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Deity

From Academic Kids

This article is about deities or gods from a non-monotheistic perspective. See God for information about the monotheistic entity.

A deity or a god, is a postulated preternatural being, usually, but not always, of significant power, worshipped, thought holy, divine, or sacred, held in high regard, or respected by human beings. They assume a variety of forms, but are frequently depicted as having human or animal form. Sometimes it is considered blasphemous to imagine the deity as having any concrete form. They are usually immortal. They are commonly assumed to have personalities and to possess consciousness, intellects, desires, and emotions much like humans. Such natural phenomena as lightning, floods, storms, other "acts of God”, and miracles are attributed to them, and they may be thought to be the authorities or controllers of every aspect of human life (such as birth or the afterlife). Some deities are asserted to be the directors of time and fate itself, to be the givers of human law and morality, to be the ultimate judges of human worth and behavior, and to be the designers and creators of the Earth or the universe.

Contents

Etymology

The English word deity is from the Latin deus, meaning 'god'. Similar is the Sanskrit deva, a god or celestial being. Related are words for the sky: Latin dies, day, divum, the open sky, Sanskrit div, diu, sky, day, shine. Also related are divine or divinity from Latin divinus from divus. See also Dyeus. The English word god is from the Anglo-Saxon, and similar words are found in many Germanic languages (see God for etymology).

Relation with humanity

They are generally thought to be invisible or inaccessible to humans -- to dwell mainly in otherworldly, remote or secluded and holy places, such as Heaven, Hell, the sky, the under-world, under the sea, in the high mountains, or deep forests, or in a supernatural plane or a celestial sphere -- choosing but rarely to reveal or manifest themselves to humans, and to make themselves known mainly through their effects. While the monotheistic God of Judaism, Christianity, and Islam is thought of as dwelling in Heaven, he is also said to be omnipresent, though invisible.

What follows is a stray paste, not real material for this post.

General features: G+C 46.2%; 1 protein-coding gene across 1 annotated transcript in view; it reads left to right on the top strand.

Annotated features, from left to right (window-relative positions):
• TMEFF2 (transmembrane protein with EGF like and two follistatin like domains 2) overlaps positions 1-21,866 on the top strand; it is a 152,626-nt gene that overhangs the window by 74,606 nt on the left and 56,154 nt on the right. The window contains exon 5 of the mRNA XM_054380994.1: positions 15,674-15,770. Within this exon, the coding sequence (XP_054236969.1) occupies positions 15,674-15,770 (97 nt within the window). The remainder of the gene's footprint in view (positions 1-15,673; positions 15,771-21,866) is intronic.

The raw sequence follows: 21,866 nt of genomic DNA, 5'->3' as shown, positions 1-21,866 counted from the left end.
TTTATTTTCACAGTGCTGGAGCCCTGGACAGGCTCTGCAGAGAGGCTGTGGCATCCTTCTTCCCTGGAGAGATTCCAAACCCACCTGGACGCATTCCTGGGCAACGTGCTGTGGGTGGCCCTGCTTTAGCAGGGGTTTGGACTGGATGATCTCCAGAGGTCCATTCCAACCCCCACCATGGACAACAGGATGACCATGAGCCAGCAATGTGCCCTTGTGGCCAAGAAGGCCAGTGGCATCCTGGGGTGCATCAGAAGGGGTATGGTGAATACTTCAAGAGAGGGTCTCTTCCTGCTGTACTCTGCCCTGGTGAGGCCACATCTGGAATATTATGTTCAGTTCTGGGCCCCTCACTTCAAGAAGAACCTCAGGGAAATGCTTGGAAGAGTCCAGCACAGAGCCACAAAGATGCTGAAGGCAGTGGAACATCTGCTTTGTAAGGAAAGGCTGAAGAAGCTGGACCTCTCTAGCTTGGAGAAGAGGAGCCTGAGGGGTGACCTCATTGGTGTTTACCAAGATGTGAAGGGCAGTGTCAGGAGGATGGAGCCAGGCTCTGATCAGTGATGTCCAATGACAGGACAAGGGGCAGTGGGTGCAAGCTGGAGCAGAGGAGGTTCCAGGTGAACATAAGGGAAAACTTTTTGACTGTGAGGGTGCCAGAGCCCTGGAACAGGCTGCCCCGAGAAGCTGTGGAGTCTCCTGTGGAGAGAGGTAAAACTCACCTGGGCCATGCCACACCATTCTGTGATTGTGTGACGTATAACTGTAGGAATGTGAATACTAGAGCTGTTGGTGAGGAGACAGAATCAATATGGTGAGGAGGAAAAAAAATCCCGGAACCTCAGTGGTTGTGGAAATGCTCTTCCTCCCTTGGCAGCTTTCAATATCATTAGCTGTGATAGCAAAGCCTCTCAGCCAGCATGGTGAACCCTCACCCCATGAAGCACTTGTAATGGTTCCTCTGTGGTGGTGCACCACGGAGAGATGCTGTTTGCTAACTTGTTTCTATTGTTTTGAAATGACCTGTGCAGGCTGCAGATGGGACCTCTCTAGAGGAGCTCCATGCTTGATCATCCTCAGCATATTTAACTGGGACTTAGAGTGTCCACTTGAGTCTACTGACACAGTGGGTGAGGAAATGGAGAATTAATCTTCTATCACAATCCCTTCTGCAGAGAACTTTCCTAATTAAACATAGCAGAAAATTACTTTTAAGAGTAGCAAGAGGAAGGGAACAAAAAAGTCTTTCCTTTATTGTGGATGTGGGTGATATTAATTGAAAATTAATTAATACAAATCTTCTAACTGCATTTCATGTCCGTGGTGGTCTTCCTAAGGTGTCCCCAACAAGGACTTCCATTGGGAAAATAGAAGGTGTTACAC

In polytheism, gods are conceived of as a counterpart to humans. In Proto-Indo-European, humans were referred to as tkonion "earthly" as opposed to the gods, which were deivos "celestial". This almost symbiotic relationship is present in many later cultures: humans are defined by their station subject to the gods, nourishing them with sacrifices, and gods are defined by their sovereignty over humans, punishing and rewarding them, but also dependent on their worship. The boundary between human and divine in most cultures is by no means absolute. Demigods are the offspring from a union of a human with a deity, and most royal houses in Antiquity claimed divine ancestors. Beginning with Chephren (26th century), the Egyptian Pharaohs called themselves "Son of Ra". Some human rulers, such as the Pharaohs of the New Kingdom, the Tennos and some Roman Emperors, have been worshipped by their subjects as deities while still alive. The earliest ruler known to have claimed divinity is Naram-Sin (22nd century BC). In many cultures rulers and other prominent or holy persons may be thought to become deities upon death (see Osiris, ancestor worship, canonization).

Religion

Main article: religion.

Theories and narratives about, and modes of worship of, gods are largely a matter of religion. At present, the vast majority of humans are adherents of some religion, and this has been true for at least thousands of years. Human burials from between 50,000 and 30,000 B.C. provide evidence of human belief in an afterlife and possibly in gods, although it is not clear when human belief in deities became the dominant view.